Under the current Act, a citizenship certificate must be issued to each person who is granted citizenship or who requests proof of their citizenship from the Department. The legislative changes would allow for additional ways to verify citizenship in the future, such as by electronic means.

Authority to abandon a citizenship application

These changes would increase processing efficiency and would support ongoing efforts to modernize citizenship processing. The Act does not currently provide the explicit authority to declare an application abandoned in situations where an applicant fails to appear for the citizenship test or an appointment with an officer. CIC proposes to amend the Act to provide clear authority to determine that an application has been abandoned if the applicant fails to comply with a request of information or to attend an interview. The abandonment power would apply to all applications, at any stage after processing has begun, up until the oath is taken.

Source: http://www.cic.gc.ca/english/department/media/backgrounders/2014/2014-02-06.asp

 

Reinforcing the value of Canadian citizenship

Canadian citizenship comes with rights and responsibilities. Bill C-24 proposes a number of amendments to the Citizenship Act to reinforce the value of Canadian citizenship. The amendments support the government’s commitment to the successful integration of new citizens into our labour market and our communities, ensuring that they are better prepared to assume the responsibilities of citizenship and have a strong attachment to Canada.

Residency requirements

Proposed amendments include changes to citizenship residency requirements. According to the current Citizenship Act, applicants must have resided in Canada for three out of four years (1,095 out of 1,460 days), yet ‘residence’ is not defined. As a result, it has been possible for individuals who have spent little time in Canada to acquire citizenship. The amendments would require applicants to be physically present for four years (1,460 days) in a six-year period, and require applicants to be physically present in Canada for at least 183 days per year in four of the six years.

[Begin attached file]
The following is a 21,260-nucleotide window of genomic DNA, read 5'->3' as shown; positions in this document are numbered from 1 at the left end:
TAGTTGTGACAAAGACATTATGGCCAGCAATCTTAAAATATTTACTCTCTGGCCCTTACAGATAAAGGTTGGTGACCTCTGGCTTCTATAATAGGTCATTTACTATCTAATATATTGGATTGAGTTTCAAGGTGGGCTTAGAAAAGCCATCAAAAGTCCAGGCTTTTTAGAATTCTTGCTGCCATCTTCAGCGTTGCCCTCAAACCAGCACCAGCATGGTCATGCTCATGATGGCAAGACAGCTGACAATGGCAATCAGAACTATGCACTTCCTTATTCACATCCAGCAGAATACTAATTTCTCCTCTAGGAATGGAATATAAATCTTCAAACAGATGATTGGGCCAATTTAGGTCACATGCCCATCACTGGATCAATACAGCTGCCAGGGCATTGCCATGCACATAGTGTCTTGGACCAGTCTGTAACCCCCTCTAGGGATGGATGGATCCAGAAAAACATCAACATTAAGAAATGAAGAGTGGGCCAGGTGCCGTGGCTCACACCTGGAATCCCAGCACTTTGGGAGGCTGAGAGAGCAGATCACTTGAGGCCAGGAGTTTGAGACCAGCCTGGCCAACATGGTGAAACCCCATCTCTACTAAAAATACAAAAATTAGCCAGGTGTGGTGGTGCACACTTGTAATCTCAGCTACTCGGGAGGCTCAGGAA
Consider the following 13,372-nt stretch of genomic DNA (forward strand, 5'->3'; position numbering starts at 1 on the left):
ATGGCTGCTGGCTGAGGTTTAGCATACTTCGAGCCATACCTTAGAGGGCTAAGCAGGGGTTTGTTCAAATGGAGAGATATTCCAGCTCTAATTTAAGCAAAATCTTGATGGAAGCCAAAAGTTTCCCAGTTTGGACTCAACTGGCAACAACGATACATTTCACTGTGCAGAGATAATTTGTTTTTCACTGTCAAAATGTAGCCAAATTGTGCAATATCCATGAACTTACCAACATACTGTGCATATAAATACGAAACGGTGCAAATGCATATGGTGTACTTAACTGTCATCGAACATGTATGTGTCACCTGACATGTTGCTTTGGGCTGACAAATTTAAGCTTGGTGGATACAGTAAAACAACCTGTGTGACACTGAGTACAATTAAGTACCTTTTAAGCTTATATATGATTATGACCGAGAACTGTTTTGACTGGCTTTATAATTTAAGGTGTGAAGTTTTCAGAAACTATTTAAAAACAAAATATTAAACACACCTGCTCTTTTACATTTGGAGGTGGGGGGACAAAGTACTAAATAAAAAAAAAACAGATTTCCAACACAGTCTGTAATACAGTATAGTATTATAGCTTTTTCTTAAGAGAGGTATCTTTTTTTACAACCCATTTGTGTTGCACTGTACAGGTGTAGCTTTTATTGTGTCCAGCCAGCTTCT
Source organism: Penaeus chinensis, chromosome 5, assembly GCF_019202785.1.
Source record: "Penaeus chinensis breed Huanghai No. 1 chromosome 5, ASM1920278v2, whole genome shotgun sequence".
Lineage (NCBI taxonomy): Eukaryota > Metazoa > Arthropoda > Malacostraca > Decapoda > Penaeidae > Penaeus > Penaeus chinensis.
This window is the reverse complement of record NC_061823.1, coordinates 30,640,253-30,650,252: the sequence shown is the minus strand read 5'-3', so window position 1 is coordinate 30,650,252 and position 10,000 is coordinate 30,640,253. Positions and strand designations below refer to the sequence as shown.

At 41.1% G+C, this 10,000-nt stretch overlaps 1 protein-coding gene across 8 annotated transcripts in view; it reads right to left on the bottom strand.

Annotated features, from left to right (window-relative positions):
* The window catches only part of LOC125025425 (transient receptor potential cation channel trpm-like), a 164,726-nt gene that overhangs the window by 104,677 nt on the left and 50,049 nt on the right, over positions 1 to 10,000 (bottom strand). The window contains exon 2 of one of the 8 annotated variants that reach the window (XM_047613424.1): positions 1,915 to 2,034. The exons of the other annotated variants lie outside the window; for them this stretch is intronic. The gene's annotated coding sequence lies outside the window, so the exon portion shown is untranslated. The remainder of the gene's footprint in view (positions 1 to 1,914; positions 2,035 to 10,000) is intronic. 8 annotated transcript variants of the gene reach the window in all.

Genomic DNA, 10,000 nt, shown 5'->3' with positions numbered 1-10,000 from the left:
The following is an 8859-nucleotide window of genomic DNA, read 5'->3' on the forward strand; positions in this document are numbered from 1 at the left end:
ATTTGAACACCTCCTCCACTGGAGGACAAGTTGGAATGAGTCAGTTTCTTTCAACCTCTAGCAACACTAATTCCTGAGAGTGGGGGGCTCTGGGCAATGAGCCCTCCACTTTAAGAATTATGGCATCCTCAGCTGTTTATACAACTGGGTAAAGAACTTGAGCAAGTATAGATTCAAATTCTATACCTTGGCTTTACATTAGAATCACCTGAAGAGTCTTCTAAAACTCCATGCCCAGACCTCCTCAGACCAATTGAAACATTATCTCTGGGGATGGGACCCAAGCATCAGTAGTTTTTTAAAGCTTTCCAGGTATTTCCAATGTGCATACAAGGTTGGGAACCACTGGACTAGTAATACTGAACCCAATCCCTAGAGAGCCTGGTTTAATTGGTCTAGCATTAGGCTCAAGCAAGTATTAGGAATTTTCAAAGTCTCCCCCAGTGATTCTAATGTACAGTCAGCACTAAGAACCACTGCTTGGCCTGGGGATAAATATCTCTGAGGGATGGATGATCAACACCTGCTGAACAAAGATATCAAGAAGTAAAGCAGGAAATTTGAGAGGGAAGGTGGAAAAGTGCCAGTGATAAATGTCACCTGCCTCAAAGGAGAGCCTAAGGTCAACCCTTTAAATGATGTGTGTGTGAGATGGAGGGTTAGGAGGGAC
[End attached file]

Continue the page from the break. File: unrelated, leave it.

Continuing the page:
Another proposed change relates to the amount of time applicants spend in Canada before becoming permanent residents (PRs). Currently, each day that applicants spend in Canada before they become PRs counts as a half day of residence toward fulfilling their residency requirement for citizenship. Under the proposed measures, time spent in Canada as a non-PR would no longer meet citizenship residency requirements.

Finally, Bill C-24 would require citizenship applicants to declare their intention to reside in Canada before citizenship is granted. This measure would signal that citizenship is for those who intend to make their home in Canada. Citizenship is not for individuals who solely want the convenience of holding a Canadian passport in order to benefit from generous tax-payer-funded benefits without contributing to Canadian society.

Income Tax filing requirement for citizenship

In addition, proposed changes would require applicants to file Canadian income taxes, if required under the Income Tax Act, in order to be eligible to apply for citizenship.

Language and knowledge requirements

Knowledge of Canadian history, norms and values as well as the responsibilities and privileges of Canadian citizenship is a key factor in civic participation and economic success.  Extensive research has consistently shown that the ability to communicate effectively in either French or English is a key factor in the success of new citizens in Canada.

Proposed changes would expand the age group from 18–54 to 14–64 of citizenship applicants required to demonstrate language proficiency and take the knowledge test. Language and/or knowledge requirements may be waived on compassionate grounds and on a case-by-case basis.

Extending citizenship to “Lost Canadians”

There remains a small number of “Lost Canadians,” the majority of whom were born before 1947 such as some first generation children born abroad to war brides and service men who were not eligible for Canadian citizenship. The proposed legislation would address their situations. For more information, see the separate backgrounder on “Lost Canadians.”